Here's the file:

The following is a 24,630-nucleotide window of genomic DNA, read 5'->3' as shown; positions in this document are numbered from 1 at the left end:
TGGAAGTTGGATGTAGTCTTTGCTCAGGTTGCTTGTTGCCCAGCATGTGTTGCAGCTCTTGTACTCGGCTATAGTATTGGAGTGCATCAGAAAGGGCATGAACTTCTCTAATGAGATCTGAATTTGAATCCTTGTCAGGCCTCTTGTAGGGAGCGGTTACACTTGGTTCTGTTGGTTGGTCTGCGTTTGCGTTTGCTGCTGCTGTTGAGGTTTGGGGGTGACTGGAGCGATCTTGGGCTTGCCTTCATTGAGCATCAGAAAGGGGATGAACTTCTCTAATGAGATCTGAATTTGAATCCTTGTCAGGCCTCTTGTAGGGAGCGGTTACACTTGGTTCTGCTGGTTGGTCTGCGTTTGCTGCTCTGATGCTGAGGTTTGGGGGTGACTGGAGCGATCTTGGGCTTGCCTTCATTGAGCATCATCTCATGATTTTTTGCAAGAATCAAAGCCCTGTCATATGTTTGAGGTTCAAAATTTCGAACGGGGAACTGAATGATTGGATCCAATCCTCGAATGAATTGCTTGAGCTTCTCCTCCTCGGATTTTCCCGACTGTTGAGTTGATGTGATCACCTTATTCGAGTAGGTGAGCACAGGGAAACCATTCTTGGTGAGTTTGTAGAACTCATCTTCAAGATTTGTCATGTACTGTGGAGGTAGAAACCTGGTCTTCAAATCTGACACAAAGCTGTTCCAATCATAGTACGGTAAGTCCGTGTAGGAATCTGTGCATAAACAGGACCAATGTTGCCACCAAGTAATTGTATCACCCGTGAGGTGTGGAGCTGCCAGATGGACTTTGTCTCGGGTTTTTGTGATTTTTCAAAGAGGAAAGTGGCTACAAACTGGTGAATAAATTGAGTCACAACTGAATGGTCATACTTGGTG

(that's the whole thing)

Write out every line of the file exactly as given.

The following is a 24,630-nucleotide window of genomic DNA, read 5'->3' as shown; positions in this document are numbered from 1 at the left end:
TGGAAGTTGGATGTAGTCTTTGCTCAGGTTGCTTGTTGCCCAGCATGTGTTGCAGCTCTTGTACTCGGCTATAGTATTGGAGTGCATCAGAAAGGGCATGAACTTCTCTAATGAGATCTGAATTTGAATCCTTGTCAGGCCTCTTGTAGGGAGCGGTTACACTTGGTTCTGTTGGTTGGTCTGCGTTTGCGTTTGCTGCTGCTGTTGAGGTTTGGGGGTGACTGGAGCGATCTTGGGCTTGCCTTCATTGAGCATCAGAAAGGGGATGAACTTCTCTAATGAGATCTGAATTTGAATCCTTGTCAGGCCTCTTGTAGGGAGCGGTTACACTTGGTTCTGCTGGTTGGTCTGCGTTTGCTGCTCTGATGCTGAGGTTTGGGGGTGACTGGAGCGATCTTGGGCTTGCCTTCATTGAGCATCATCTCATGATTTTTTGCAAGAATCAAAGCCCTGTCATATGTTTGAGGTTCAAAATTTCGAACGGGGAACTGAATGATTGGATCCAATCCTCGAATGAATTGCTTGAGCTTCTCCTCCTCGGATTTTCCCGACTGTTGAGTTGATGTGATCACCTTATTCGAGTAGGTGAGCACAGGGAAACCATTCTTGGTGAGTTTGTAGAACTCATCTTCAAGATTTGTCATGTACTGTGGAGGTAGAAACCTGGTCTTCAAATCTGACACAAAGCTGTTCCAATCATAGTACGGTAAGTCCGTGTAGGAATCTGTGCATAAACAGGACCAATGTTGCCACCAAGTAATTGTATCACCCGTGAGGTGTGGAGCTGCCAGATGGACTTTGTCTCGGGTTTTTGTGATTTTTCAAAGAGGAAAGTGGCTACAAACTGGTGAATAAATTGAGTCACAACTGAATGGTCATACTTGGTG